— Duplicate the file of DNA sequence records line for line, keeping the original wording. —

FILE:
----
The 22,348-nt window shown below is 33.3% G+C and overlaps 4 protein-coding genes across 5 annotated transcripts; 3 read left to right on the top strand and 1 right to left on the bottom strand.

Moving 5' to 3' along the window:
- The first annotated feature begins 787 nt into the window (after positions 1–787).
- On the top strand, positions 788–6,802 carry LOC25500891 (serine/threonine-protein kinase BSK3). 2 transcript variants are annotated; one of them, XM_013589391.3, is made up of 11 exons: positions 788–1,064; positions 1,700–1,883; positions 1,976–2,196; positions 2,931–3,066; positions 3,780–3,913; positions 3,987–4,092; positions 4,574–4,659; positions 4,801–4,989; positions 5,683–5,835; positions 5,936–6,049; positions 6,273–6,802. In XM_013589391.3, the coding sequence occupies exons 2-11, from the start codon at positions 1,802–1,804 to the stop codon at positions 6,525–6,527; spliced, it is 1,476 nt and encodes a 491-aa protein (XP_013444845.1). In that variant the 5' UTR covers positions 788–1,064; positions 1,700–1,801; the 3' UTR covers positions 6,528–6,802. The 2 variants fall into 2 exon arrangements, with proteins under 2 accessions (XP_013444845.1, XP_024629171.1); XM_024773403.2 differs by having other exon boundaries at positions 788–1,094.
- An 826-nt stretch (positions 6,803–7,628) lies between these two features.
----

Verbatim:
The 22,348-nt window shown below is 33.3% G+C and overlaps 4 protein-coding genes across 5 annotated transcripts; 3 read left to right on the top strand and 1 right to left on the bottom strand.

Moving 5' to 3' along the window:
- The first annotated feature begins 787 nt into the window (after positions 1–787).
- On the top strand, positions 788–6,802 carry LOC25500891 (serine/threonine-protein kinase BSK3). 2 transcript variants are annotated; one of them, XM_013589391.3, is made up of 11 exons: positions 788–1,064; positions 1,700–1,883; positions 1,976–2,196; positions 2,931–3,066; positions 3,780–3,913; positions 3,987–4,092; positions 4,574–4,659; positions 4,801–4,989; positions 5,683–5,835; positions 5,936–6,049; positions 6,273–6,802. In XM_013589391.3, the coding sequence occupies exons 2-11, from the start codon at positions 1,802–1,804 to the stop codon at positions 6,525–6,527; spliced, it is 1,476 nt and encodes a 491-aa protein (XP_013444845.1). In that variant the 5' UTR covers positions 788–1,064; positions 1,700–1,801; the 3' UTR covers positions 6,528–6,802. The 2 variants fall into 2 exon arrangements, with proteins under 2 accessions (XP_013444845.1, XP_024629171.1); XM_024773403.2 differs by having other exon boundaries at positions 788–1,094.
- An 826-nt stretch (positions 6,803–7,628) lies between these two features.